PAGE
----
Sports Injury and Traumatic Brain Injury

There are several different types of traumatic brain injuries (TBIs), but one type is a closed head injury where there is no penetration into the skull. These usually occur when the head knocks or is hit by another object. Brain damage from head injuries can also occur in times of impact such as automobile accidents where the victim experiences whiplash. In these cases, the impact can cause the brain to move and push against the skull, or for the skull to move and push against the brain.

A moderate type of TBI is called a concussion. People who have had concussions usually recover without any long term effects unless that person has already had repeated concussions. Severe and continual post-concussion symptoms may be caused by multiple brain injuries. A very serious and dangerous condition or even death can occur if a second concussion is suffered while symptoms from a previous concussion still persist. This condition is called second-impact syndrome (SIS). Sports-Related Concussions ‘ Causes and Frequency

According to the Centers for Disease Control and Prevention (CDC), about 300,000 people experience concussions each year from sports injuries. Most of the concussions that are sports related come from contact sports such as martial arts, football, hockey, and boxing. Other major causes of a large number of sports-related concussions are falls or collisions in sports such as skiing, bicycling, horseback riding, basketball, and soccer. In soccer an additional risk for concussions is “heading” the ball.

Males between the ages of 16 and 25 have the largest likelihood of the population to sustain concussions from sports. Within this group, the risk is highest at the high school level. About 25 percent of the 300,000 sports-related concussions reported each year are suffered by high school students playing contact sports. At the college level, over one third of football players has suffered a concussion and about 20 percent have had multiple concussions. Dangers of Multiple Concussions

Second-impact syndrome (SIS), which is a concussion that occurs while the victim is still recovering from an earlier concussion, has resulted in at least 26 deaths in the past 20 years since this condition was first characterized. Most of the people getting concussions were not even in college yet.

While most cases of SIS and multiple concussions do not cause death, the neuropsychological brain damage they cause is significant. Many studies have shown that athletes who have suffered multiple concussions are more likely to have prolonged learning difficulties and perform more poorly on neuropsychological tests compared to people who have had one concussion or no concussions. Some the well-documented neuropsychological impairments in athletes who have had multiple concussions are:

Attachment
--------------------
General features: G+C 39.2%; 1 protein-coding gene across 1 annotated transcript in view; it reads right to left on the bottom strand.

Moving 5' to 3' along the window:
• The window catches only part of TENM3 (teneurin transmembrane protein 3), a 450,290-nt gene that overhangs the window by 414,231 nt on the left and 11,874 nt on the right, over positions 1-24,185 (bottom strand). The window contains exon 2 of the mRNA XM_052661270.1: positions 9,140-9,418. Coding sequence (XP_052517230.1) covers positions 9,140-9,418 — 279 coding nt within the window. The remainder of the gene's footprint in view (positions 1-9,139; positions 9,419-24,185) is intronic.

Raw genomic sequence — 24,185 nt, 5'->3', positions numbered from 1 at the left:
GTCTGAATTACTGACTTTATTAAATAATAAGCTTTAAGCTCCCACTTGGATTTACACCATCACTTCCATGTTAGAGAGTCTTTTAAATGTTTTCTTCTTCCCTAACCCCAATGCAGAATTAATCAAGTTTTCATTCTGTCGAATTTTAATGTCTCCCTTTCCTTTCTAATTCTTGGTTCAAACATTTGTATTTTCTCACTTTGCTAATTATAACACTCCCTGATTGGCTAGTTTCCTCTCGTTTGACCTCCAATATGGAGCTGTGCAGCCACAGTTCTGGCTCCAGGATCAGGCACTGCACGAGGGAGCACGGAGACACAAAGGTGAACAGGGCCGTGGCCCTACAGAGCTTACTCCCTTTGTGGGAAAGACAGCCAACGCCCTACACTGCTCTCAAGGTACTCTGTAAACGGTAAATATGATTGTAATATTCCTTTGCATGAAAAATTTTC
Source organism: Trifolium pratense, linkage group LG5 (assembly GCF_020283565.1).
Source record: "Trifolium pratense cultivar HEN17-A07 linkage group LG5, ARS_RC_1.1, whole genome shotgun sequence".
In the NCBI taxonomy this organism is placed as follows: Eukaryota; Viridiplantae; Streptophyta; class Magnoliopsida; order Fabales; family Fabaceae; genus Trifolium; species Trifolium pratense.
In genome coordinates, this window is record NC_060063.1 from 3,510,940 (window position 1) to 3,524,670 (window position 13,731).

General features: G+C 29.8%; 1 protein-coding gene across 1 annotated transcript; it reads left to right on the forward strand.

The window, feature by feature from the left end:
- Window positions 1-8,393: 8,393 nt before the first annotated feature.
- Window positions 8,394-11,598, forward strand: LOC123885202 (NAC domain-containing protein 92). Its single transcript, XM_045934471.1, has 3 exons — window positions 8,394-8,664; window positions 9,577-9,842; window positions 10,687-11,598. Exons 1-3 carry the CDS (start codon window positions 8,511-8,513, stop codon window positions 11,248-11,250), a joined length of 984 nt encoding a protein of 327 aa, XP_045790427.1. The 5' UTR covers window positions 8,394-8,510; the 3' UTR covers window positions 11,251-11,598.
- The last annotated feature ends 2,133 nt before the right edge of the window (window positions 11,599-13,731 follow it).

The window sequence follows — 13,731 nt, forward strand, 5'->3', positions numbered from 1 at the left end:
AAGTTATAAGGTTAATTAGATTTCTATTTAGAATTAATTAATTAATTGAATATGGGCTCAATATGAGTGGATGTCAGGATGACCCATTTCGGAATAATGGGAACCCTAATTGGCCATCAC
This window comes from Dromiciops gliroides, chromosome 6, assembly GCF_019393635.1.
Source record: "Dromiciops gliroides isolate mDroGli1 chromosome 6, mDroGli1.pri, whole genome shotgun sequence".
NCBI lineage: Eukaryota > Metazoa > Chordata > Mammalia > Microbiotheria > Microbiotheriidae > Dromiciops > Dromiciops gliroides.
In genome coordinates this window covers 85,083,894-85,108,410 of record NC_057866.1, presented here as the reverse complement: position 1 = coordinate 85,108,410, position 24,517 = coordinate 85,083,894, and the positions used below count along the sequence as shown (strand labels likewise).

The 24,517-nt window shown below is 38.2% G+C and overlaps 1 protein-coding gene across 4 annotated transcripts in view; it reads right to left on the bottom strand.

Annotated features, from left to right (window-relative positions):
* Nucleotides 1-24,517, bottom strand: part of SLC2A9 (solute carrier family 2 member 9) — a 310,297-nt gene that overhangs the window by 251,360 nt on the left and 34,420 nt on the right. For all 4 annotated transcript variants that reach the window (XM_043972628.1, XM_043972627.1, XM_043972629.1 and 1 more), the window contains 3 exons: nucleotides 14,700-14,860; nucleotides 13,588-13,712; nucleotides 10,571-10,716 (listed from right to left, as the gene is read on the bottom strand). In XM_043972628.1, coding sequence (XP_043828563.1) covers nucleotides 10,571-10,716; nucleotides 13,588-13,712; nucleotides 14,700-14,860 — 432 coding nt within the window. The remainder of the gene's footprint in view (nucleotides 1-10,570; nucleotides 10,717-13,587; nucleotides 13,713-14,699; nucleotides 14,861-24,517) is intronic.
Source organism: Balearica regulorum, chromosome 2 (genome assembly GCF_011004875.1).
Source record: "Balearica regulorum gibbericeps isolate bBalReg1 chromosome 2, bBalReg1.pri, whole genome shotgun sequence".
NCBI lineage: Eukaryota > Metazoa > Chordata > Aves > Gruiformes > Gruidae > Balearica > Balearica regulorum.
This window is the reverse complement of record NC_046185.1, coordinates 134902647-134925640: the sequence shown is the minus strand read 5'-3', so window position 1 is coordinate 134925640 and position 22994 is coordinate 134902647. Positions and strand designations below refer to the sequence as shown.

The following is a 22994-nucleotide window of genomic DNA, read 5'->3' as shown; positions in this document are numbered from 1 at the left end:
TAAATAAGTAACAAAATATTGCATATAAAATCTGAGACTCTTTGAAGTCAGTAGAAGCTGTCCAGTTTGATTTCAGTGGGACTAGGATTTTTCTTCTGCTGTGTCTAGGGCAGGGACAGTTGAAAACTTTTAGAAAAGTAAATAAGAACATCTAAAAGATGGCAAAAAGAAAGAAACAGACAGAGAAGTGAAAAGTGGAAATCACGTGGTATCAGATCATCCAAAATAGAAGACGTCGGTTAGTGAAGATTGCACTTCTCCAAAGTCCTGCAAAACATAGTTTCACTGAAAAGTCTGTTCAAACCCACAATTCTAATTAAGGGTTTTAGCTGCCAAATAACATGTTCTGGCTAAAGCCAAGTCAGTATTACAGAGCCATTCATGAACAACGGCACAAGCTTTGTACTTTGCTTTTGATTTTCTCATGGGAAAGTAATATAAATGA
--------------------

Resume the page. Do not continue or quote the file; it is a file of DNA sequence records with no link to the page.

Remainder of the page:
* Reduced speed in processing new information

* Problem solving and planning difficulties

* Increased number of headaches

* Concentration difficulties

* Memory impairments

* Behavioral problems

Why Athletes Suffer Multiple Concussions

Factors that contribute to why athletes suffer multiple concussions are related to the ability to accurately assess severity and recovery from symptoms. For example, there are several different scales for rating severity at the time of the concussion but there is general lack of agreement on which to use. There is also lack of agreement on what amount of time should pass before athletes can safely return to sports. This is because there are not any widely accepted guidelines for assessing whether the athlete has recovered. Preventing Traumatic Brain Injury

Using proper protective equipment can prevent many cases of concussion. For additional safety, a helmet or other form of suitable headgear should be used in sports where there is contact, or in sports where there is a risk of falling or crashing such as bicycling, horseback riding, or skiing. Custom fitted mouth pieces may also help prevent concussions in contact sports. In order for safety equipment to be effective, it should always be made sure that it fits well and that it is used solely for the purpose that it was meant to be used for.

Although the risk of concussion is inherent in sports participation, decisions as to what sport to participate in can help mitigate the risk of concussion. If you suffer from a brain injury received while playing a sport, you might like to contact an experienced TBI attorney. Your traumatic brain injury attorney can help you assess your potential TBI claim and help you get the compensation you deserve for the devastation incurred in traumatic brain injuries.